Saturday, October 9, 2010

Pay for Performance: Good Practice or Bad?

Recently, I wrote a paper analyzing the benefits and pitfalls of using Performance Evaluations in organizations. After much research, including a very persuasive article by Fred Nickols, I ultimately decided that Performance Evaluations aren’t the best use of time or money for large for-profit organizations. However, for teachers I believe that should be held accountable by use of Performance Evaluations. I am a teacher and the county in which I work uses Performance Evaluation as one measure of teacher performance. Another incentive for teacher for performance is an incentive called MAP Pay. This is a monetary incentive that teachers can receive based on the reading gains made by their students during the year. I think that it is fantastic that the county in which I work is trying to reward teachers who are working hard; however, there are several faults with this system from my perspective. First, I only teach math, science and social studies…. If you read carefully above a red flag should have gone up right here. If the MAP Pay is based on reading gains, how can I rightfully be assessed on a subject that I don’t teach? Until this year, this fact has never been a problem because my teaching partner always made the appropriate gains. This year, my teaching partner made the appropriate gains with our students and she got the incentive money and I did not. This also happened with my co-teacher and her reading partner. We teach the same kids and she got the incentive and I did not. How can this be? (Insert disclaimer here.) In no way am I trying to blame my teaching partner at all. The data showed that she did meet the gains that were required for this incentive. The problem is at the county level. I think that they need to rethink the way they distribute incentive pay. Perhaps, teachers should be assessed on what they actually teach? That would be one place to start. Even more frustrating is that it is not hard to “fudge” the beginning of year scores in order to reflect greater growth at the end of the year. There are plenty of teachers who have received this incentive who don’t rightfully deserve it (in my opinion anyways). Meanwhile, I stay at work late, arrive early, invest in my students outside of school, lead teachers so they can have a positive affect on their students, and hold a position on the leadership team. If that is not worth a performance incentive, I don't know what is.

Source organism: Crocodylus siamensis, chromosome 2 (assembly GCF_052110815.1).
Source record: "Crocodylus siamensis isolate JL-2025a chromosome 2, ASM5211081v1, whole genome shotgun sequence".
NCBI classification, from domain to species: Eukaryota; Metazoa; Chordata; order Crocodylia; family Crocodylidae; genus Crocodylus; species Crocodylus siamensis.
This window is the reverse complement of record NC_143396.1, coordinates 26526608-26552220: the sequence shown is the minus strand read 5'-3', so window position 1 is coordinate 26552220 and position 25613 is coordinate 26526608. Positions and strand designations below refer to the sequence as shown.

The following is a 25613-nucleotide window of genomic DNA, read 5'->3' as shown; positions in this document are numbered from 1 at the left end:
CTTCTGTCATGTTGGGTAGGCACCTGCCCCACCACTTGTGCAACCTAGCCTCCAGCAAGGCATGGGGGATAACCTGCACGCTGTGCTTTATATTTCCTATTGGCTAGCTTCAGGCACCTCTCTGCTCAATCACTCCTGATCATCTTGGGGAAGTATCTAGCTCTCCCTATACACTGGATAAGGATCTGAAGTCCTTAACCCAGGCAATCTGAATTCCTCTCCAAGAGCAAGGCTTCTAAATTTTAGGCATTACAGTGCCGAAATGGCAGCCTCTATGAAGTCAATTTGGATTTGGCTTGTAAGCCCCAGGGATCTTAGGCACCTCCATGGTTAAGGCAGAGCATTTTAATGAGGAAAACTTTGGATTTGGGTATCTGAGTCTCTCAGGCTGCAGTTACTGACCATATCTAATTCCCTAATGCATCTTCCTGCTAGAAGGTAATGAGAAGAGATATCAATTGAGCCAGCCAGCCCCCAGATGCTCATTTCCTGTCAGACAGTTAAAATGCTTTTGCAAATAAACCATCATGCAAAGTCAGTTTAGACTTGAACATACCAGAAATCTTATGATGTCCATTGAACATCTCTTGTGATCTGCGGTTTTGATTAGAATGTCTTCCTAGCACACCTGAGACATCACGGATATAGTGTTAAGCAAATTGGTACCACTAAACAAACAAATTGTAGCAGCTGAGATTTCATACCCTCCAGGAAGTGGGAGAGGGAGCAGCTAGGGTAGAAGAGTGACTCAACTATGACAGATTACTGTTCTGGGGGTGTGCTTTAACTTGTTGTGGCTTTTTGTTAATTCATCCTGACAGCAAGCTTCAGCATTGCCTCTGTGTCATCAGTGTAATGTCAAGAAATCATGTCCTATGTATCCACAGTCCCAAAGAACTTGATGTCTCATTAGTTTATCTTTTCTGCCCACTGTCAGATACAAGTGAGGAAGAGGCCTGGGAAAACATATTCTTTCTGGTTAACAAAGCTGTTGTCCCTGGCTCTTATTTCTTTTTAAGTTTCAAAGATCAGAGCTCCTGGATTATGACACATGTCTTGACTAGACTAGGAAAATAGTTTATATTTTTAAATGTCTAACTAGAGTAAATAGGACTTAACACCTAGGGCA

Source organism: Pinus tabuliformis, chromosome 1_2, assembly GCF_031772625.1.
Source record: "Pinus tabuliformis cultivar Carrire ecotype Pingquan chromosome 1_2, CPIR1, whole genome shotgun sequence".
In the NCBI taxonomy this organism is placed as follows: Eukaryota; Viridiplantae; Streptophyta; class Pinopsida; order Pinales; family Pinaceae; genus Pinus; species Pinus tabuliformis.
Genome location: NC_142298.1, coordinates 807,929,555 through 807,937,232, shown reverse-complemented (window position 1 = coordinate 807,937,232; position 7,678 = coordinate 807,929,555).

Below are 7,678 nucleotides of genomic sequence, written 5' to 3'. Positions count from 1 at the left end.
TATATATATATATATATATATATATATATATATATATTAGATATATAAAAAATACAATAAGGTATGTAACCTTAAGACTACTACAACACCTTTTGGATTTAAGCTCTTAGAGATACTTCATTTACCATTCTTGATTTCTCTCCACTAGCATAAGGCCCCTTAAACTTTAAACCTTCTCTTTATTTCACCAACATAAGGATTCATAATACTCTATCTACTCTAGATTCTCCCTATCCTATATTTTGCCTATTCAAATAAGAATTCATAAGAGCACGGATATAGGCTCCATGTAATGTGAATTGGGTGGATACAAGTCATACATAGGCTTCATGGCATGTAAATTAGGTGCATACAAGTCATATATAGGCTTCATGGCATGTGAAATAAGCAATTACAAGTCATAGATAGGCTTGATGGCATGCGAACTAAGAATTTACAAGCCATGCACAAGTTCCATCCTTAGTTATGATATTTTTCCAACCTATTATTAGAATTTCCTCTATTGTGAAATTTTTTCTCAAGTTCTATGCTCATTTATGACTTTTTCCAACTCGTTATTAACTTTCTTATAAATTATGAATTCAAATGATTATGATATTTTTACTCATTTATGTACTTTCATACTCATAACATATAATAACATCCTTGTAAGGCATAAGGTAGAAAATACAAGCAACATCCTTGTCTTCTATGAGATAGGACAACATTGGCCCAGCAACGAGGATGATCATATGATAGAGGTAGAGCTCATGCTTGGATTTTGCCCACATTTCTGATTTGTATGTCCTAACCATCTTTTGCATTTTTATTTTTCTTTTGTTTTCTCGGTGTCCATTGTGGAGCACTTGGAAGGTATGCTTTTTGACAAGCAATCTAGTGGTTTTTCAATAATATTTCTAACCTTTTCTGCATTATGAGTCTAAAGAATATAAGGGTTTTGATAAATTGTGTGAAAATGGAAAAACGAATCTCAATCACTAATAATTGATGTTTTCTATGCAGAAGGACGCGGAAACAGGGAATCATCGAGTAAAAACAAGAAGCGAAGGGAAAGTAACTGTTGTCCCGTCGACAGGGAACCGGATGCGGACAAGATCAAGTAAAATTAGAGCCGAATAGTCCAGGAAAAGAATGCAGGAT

Since the crushing revelation of not receiving this type of incentive, I have written my appeal and washed my hands of it. If I get the money, great! If not, oh well. Amassing a great amount of money is clearly not why I am a teacher.

With all that I have read and studied about Performance Evaluations and Human Resources issues. This system clearly has some major flaws.

Thanks for reading,


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